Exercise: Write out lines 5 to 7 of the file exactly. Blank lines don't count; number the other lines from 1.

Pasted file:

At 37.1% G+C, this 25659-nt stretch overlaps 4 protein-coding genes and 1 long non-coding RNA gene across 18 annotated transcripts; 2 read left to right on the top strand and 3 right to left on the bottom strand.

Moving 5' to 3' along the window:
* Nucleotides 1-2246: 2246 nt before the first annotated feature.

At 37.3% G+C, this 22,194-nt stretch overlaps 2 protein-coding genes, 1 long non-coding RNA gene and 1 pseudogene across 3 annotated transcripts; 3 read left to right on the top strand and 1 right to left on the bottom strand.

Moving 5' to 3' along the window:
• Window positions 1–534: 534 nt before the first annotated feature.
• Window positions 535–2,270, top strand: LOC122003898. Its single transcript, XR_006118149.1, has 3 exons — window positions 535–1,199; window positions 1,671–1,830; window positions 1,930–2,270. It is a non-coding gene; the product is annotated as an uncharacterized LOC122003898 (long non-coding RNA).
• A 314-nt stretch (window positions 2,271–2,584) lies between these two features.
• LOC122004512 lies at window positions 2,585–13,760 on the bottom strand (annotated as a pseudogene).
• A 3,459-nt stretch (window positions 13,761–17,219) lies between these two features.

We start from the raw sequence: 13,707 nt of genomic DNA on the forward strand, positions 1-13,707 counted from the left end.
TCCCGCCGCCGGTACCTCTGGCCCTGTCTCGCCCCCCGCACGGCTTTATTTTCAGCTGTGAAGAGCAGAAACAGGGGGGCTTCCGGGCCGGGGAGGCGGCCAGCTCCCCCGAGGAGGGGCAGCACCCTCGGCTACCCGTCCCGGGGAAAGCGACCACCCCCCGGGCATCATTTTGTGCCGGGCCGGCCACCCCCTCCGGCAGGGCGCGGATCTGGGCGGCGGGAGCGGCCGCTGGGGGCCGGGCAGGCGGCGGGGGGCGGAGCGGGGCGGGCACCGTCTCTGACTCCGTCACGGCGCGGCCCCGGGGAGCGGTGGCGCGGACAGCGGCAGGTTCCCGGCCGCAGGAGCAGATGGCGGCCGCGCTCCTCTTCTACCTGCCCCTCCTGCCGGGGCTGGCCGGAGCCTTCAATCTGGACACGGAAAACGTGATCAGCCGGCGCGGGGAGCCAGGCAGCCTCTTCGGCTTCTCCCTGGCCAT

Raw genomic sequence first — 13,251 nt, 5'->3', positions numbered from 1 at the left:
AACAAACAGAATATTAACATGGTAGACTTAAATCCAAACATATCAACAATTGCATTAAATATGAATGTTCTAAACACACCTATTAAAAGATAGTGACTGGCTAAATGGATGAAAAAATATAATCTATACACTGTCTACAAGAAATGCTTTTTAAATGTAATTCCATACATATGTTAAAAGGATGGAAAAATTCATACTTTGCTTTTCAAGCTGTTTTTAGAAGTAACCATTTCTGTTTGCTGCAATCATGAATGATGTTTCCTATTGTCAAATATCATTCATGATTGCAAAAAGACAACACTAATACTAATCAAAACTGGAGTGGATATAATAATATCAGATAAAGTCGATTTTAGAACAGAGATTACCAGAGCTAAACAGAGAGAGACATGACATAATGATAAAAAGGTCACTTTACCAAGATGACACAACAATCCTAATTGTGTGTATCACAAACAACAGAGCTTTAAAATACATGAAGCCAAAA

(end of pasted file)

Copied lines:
Moving 5' to 3' along the window:
• Window positions 1–534: 534 nt before the first annotated feature.
• Window positions 535–2,270, top strand: LOC122003898. Its single transcript, XR_006118149.1, has 3 exons — window positions 535–1,199; window positions 1,671–1,830; window positions 1,930–2,270. It is a non-coding gene; the product is annotated as an uncharacterized LOC122003898 (long non-coding RNA).